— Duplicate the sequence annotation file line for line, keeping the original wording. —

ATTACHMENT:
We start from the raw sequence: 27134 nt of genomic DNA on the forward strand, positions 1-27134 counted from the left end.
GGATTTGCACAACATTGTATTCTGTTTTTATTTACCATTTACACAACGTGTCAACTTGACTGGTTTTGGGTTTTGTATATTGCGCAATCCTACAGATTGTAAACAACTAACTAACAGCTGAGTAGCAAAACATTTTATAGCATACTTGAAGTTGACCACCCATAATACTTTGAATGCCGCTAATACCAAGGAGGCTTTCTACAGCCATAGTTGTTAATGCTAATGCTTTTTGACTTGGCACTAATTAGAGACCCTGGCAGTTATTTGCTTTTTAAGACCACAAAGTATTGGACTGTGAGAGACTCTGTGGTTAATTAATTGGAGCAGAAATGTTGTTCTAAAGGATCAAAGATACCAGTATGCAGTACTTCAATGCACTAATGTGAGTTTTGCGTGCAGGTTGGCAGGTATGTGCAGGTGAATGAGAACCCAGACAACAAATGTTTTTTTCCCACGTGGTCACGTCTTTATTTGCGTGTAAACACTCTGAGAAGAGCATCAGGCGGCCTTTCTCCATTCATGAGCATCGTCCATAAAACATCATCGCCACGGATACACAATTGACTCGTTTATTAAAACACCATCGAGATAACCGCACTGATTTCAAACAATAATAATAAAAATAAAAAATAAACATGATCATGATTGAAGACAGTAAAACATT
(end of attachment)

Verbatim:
We start from the raw sequence: 27134 nt of genomic DNA on the forward strand, positions 1-27134 counted from the left end.
GGATTTGCACAACATTGTATTCTGTTTTTATTTACCATTTACACAACGTGTCAACTTGACTGGTTTTGGGTTTTGTATATTGCGCAATCCTACAGATTGTAAACAACTAACTAACAGCTGAGTAGCAAAACATTTTATAGCATACTTGAAGTTGACCACCCATAATACTTTGAATGCCGCTAATACCAAGGAGGCTTTCTACAGCCATAGTTGTTAATGCTAATGCTTTTTGACTTGGCACTAATTAGAGACCCTGGCAGTTATTTGCTTTTTAAGACCACAAAGTATTGGACTGTGAGAGACTCTGTGGTTAATTAATTGGAGCAGAAATGTTGTTCTAAAGGATCAAAGATACCAGTATGCAGTACTTCAATGCACTAATGTGAGTTTTGCGTGCAGGTTGGCAGGTATGTGCAGGTGAATGAGAACCCAGACAACAAATGTTTTTTTCCCACGTGGTCACGTCTTTATTTGCGTGTAAACACTCTGAGAAGAGCATCAGGCGGCCTTTCTCCATTCATGAGCATCGTCCATAAAACATCATCGCCACGGATACACAATTGACTCGTTTATTAAAACACCATCGAGATAACCGCACTGATTTCAAACAATAATAATAAAAATAAAAAATAAACATGATCATGATTGAAGACAGTAAAACATT